I recently had the opportunity to participate in a panel, “2020: 20 Things You Can Do to Prepare for The Next Era in Healthcare Communications,” at the ExL Pharma Public Relations and Communications Summit.
The lively discussion featured insights from a diverse group of co-panelists, including: Mike Hudnall, Global Client Leader, Global Practice Lead, Health, WPP; Brad Saunders, Vice President, Strategic Partnerships, The Mighty; and Kathy Steinberg, Senior Consultant, PR Research, The Harris Poll. With backgrounds spanning across multi-channel marketing, digital health, advocacy relations and research analytics, there was fantastic dialogue based on our unique perspectives and understanding of the influential trends that will be powering the work we do in 2020 and beyond.
|This article is featured in O'Dwyer's Oct. '19 Healthcare & Medical PR Magazine.|
Trust is the North Star
Investing time and effort to build a foundation of trust among patients and patient communities has never been more essential to success. Today, consumers seek answers from a variety of sources—accurate or not—and, at times, trust these sources more than their healthcare providers.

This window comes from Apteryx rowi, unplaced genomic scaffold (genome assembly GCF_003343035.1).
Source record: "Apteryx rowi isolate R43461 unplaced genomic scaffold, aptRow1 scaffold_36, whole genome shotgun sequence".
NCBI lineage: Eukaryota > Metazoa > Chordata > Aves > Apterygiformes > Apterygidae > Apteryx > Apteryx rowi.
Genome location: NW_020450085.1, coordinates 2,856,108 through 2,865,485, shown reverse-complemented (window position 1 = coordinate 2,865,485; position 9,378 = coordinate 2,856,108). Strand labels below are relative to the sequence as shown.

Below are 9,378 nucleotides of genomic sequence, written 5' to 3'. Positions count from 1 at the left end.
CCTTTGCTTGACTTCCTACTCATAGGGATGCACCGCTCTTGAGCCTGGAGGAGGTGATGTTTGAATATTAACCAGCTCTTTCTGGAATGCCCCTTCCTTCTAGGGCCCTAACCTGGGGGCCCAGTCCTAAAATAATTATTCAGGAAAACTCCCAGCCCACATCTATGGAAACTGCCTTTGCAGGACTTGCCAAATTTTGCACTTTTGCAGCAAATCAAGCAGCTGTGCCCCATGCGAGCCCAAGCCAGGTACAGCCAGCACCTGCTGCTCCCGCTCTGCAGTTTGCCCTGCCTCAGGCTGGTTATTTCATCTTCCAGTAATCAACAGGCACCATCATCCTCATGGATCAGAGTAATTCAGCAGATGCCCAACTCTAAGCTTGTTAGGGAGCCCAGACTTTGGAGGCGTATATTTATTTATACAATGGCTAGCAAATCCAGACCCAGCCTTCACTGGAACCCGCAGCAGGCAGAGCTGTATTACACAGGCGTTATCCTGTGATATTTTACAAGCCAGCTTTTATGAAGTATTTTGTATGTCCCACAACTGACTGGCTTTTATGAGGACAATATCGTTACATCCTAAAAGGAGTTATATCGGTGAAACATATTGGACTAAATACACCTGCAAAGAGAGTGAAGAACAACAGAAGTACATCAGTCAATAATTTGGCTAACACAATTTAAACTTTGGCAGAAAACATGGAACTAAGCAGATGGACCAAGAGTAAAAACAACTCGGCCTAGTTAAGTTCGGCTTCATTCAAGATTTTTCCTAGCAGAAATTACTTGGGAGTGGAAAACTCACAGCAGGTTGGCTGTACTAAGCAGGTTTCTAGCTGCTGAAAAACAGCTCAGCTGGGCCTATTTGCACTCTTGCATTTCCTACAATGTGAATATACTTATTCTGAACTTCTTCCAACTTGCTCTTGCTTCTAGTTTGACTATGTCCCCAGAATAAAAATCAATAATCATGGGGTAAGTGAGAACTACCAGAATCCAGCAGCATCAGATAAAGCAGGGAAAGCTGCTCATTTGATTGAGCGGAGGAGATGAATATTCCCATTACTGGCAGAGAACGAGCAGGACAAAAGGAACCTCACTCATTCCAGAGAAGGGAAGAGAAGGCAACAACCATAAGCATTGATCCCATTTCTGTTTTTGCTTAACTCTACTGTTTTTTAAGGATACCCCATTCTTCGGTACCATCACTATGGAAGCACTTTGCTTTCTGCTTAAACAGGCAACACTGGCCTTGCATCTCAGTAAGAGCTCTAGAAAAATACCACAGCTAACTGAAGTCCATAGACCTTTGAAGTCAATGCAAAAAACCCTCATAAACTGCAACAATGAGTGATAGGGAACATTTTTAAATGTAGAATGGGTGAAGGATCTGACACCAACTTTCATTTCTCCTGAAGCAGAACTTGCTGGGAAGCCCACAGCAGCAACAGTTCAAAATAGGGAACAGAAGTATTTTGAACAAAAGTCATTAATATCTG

“Marketers need to keep pace with the communities they’re looking to reach,” said Saunders. “People are hungry for advice, but don’t know where to turn—trust is the North Star, but who and what we trust is changing.”
So, with medical authority up for grabs, communications efforts must be part solid science and part personal experience. It’s the melding of the two that creates the strongest trust as people look for a one-stop-shop for health information and people “like me” to learn from.
While establishing trust is a significant responsibility, Hudnall reminds us it’s also an opportunity for brands to demonstrate their commitment to a larger purpose. “We’re seeing a more proactive focus on a connection to society, reputation, behavior and culture,” he said. “People today care about the behavior of the companies they do business with and, while many health companies are under fire, they do an enormous amount of good in the world. Let’s tell that story.”
Engagement vs. marketing
Panelists agreed that while traditional marketing efforts have focused on pushing information to audiences rather than engaging them, patients and healthcare providers now expect deeper, more personalized experiences. “We need to bring value in an authentic way by contributing to the community dialogue, being part of the conversation, not just talking at ‘them’,” Saunders said. “Let community insights guide the way to actual conversations and learn from the feedback.”
In addition, it’s key to remember that barriers to better care aren’t only medical treatment and access, but also cultural, environmental and health literacy. Communications efforts need to consider these realities when coming up with a strategy of who to reach and how.